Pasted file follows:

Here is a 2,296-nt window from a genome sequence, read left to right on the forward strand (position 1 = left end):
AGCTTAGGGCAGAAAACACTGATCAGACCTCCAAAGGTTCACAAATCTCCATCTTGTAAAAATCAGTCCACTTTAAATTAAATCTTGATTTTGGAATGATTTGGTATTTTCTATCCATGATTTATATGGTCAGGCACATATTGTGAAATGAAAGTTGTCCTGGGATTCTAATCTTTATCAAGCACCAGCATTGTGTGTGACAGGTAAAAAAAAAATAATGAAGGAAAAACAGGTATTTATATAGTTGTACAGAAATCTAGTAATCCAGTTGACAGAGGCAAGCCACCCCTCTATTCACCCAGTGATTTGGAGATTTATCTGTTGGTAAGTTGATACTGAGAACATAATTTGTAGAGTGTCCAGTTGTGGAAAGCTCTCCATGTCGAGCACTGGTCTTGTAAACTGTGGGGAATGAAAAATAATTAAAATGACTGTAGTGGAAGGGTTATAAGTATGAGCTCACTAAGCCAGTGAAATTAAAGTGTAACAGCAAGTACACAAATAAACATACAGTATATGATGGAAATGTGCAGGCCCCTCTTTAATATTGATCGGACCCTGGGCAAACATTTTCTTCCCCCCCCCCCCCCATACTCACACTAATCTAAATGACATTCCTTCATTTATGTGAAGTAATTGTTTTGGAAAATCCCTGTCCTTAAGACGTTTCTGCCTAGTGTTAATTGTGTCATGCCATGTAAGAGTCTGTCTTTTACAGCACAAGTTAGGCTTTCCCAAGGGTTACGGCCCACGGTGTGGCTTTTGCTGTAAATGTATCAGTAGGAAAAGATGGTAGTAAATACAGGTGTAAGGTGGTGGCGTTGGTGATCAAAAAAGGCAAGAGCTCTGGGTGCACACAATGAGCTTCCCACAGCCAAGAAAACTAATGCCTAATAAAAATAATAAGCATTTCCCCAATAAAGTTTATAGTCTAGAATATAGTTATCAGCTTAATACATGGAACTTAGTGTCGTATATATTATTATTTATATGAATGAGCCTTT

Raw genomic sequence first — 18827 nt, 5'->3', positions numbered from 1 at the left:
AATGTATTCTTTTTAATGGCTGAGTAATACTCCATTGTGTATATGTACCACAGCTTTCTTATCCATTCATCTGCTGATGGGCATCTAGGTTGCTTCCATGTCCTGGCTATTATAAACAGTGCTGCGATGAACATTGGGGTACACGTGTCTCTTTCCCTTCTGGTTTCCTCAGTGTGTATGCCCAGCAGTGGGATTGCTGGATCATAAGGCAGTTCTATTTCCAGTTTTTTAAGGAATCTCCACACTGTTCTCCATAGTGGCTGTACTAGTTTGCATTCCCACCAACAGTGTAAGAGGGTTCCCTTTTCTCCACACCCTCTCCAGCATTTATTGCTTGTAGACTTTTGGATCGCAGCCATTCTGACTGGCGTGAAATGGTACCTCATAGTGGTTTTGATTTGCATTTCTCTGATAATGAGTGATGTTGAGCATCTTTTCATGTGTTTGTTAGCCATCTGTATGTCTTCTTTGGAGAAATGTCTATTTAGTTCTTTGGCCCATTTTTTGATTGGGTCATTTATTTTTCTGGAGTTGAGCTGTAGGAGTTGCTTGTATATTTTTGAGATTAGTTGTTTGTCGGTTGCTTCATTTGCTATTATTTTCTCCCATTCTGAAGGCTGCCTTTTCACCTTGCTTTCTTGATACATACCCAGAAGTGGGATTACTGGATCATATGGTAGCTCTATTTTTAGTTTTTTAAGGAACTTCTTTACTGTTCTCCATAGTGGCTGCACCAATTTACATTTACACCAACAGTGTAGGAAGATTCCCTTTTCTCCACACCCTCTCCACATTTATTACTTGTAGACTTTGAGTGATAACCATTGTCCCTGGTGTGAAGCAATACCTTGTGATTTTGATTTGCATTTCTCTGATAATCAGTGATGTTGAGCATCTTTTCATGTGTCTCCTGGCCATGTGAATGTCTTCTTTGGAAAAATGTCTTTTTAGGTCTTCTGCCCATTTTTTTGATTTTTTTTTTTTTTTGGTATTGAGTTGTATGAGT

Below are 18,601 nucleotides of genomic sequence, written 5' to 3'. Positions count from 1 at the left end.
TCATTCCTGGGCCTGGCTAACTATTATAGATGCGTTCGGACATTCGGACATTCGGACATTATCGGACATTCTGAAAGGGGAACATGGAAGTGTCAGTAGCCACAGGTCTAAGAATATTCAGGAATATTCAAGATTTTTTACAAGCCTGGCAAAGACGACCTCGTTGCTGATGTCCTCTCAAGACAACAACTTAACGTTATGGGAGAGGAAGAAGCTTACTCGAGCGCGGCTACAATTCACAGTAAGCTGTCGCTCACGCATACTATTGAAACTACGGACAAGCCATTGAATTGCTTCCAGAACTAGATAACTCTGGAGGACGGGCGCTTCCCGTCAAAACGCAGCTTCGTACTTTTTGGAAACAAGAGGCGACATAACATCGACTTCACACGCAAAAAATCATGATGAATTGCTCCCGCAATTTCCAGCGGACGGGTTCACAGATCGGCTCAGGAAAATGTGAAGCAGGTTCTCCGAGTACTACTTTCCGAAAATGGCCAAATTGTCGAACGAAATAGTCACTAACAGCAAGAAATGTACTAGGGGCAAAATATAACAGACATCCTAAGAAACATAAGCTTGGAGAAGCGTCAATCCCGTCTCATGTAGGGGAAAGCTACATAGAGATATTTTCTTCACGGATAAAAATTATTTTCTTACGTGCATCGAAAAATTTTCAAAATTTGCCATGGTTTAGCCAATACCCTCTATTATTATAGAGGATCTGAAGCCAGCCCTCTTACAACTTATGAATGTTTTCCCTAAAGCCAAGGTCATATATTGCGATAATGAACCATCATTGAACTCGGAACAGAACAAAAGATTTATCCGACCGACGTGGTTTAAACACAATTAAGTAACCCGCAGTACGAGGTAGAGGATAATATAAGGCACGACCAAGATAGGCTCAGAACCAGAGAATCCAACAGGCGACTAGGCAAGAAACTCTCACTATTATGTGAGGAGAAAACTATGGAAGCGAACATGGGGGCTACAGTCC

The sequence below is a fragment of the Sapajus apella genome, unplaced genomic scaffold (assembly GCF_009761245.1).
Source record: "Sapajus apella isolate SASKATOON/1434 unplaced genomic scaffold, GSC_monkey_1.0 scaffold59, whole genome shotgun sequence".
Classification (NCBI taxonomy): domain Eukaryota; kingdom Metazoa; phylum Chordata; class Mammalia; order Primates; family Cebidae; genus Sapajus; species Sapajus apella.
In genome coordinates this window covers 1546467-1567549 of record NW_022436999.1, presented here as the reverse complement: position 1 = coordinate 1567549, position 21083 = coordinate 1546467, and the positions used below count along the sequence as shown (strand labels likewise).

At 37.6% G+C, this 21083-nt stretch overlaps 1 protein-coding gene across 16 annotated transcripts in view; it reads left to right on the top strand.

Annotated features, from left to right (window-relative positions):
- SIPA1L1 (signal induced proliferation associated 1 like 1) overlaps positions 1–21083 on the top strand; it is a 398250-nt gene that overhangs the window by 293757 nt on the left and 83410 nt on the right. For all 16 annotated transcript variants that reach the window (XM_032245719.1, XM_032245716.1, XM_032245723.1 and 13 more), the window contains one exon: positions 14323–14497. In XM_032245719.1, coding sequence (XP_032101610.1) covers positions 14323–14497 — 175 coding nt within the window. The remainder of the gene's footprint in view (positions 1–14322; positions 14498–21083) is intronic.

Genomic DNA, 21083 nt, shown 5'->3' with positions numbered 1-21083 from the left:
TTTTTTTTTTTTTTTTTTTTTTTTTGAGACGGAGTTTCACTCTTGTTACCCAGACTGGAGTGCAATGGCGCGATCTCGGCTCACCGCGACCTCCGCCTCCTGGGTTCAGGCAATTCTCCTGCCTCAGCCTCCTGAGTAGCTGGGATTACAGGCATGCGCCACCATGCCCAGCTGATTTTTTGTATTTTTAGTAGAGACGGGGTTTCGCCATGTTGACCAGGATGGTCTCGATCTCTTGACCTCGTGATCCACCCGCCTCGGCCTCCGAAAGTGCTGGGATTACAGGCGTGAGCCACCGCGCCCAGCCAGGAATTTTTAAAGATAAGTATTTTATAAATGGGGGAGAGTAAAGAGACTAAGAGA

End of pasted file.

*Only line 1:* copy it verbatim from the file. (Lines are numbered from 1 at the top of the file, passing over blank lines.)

Here is a 2,296-nt window from a genome sequence, read left to right on the forward strand (position 1 = left end):